According to a 2016 time study conducted by the Bureau of Labor Statistics, 34% of the workforce works on the weekend. The U.S. workforce is approximately 160 million. That means over 54 million work on the weekend. That’s staggering. Moreover, this situation will be mirrored in most developed nations.

The two fastest-growing demographics working on weekends are entrepreneurs and those with more than one job. The rise of the entrepreneurial society and the gig economy virtually guarantees this weekend workforce will increase, probably substantially.

If someone works either day, Saturday or Sunday, they are not likely to attend Sunday services. For Saturday workers, Sunday becomes their day off after a tough work schedule.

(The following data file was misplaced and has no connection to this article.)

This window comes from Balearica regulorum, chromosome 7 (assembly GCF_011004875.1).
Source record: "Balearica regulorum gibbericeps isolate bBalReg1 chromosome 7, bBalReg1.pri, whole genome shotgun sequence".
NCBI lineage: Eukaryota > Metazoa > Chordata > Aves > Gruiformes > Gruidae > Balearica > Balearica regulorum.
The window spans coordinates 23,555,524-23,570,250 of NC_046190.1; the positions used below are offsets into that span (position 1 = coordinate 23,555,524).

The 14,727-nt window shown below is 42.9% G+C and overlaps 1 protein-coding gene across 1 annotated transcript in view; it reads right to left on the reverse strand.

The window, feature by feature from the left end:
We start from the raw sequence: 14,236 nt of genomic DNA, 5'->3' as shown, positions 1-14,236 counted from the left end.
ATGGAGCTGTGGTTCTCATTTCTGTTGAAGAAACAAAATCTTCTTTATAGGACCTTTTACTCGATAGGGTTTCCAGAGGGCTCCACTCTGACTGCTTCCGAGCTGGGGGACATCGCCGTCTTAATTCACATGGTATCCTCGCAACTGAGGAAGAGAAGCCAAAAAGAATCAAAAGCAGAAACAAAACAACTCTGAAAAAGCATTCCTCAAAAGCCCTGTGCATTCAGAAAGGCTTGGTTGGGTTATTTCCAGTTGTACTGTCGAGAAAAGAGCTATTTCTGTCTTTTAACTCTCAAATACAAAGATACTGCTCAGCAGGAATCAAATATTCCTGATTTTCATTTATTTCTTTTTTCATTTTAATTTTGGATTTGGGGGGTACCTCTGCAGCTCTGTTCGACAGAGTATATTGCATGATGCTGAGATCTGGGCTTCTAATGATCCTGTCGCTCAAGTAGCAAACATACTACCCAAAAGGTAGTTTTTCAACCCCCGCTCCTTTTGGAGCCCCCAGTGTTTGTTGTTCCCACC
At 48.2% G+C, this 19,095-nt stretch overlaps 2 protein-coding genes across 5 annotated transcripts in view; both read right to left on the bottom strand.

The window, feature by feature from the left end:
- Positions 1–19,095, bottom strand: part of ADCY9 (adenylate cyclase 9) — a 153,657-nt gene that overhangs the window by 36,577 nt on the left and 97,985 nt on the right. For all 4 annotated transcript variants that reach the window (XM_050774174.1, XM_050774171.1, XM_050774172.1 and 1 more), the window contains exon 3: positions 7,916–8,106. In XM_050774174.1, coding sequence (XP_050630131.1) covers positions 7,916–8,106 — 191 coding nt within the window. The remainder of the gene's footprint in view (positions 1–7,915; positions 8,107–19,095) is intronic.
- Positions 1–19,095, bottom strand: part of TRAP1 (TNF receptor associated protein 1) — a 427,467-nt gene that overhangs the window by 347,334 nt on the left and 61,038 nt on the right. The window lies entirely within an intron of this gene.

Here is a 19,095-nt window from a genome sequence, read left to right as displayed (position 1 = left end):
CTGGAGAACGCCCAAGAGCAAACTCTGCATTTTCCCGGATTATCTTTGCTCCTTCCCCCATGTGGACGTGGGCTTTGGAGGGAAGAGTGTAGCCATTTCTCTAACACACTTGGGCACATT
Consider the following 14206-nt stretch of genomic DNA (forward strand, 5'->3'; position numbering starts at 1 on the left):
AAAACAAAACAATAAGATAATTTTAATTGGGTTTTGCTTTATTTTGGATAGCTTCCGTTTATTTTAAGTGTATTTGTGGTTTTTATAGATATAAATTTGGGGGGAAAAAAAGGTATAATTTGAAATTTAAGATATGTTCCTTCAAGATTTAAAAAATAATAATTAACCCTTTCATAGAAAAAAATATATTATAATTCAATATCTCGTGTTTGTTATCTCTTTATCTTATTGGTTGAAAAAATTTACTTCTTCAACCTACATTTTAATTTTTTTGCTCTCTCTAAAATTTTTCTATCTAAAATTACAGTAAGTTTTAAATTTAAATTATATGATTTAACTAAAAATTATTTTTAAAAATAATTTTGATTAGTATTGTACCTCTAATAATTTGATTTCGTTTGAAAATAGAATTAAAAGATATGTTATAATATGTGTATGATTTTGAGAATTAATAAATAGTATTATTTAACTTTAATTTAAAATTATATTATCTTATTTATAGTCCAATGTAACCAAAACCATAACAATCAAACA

The reasons for not doing weeknight services are rarely theological. If your church has Sunday-only service or services, you are missing out on reaching one of three working persons. I really don’t think most church leaders realise how huge this number is.

The weekend workforce is not a future trend; it is a staggering present reality. Some churches will adjust and seek to reach these workers. Sadly most won’t.

As most readers of my post know, I believe in the last days the persecuted church will be like that described in the Book of Acts, like it was in China during the time of Mao, like it is now in Iran and many of the other Muslim countries. As well, pastors like Francis Chan have already discovered large churches are not focused on training up disciples who are then in turn capable of training up more disciples. Small groups of people totally committed to one another as they were in the early church is the model that is capable of completing the great commission.

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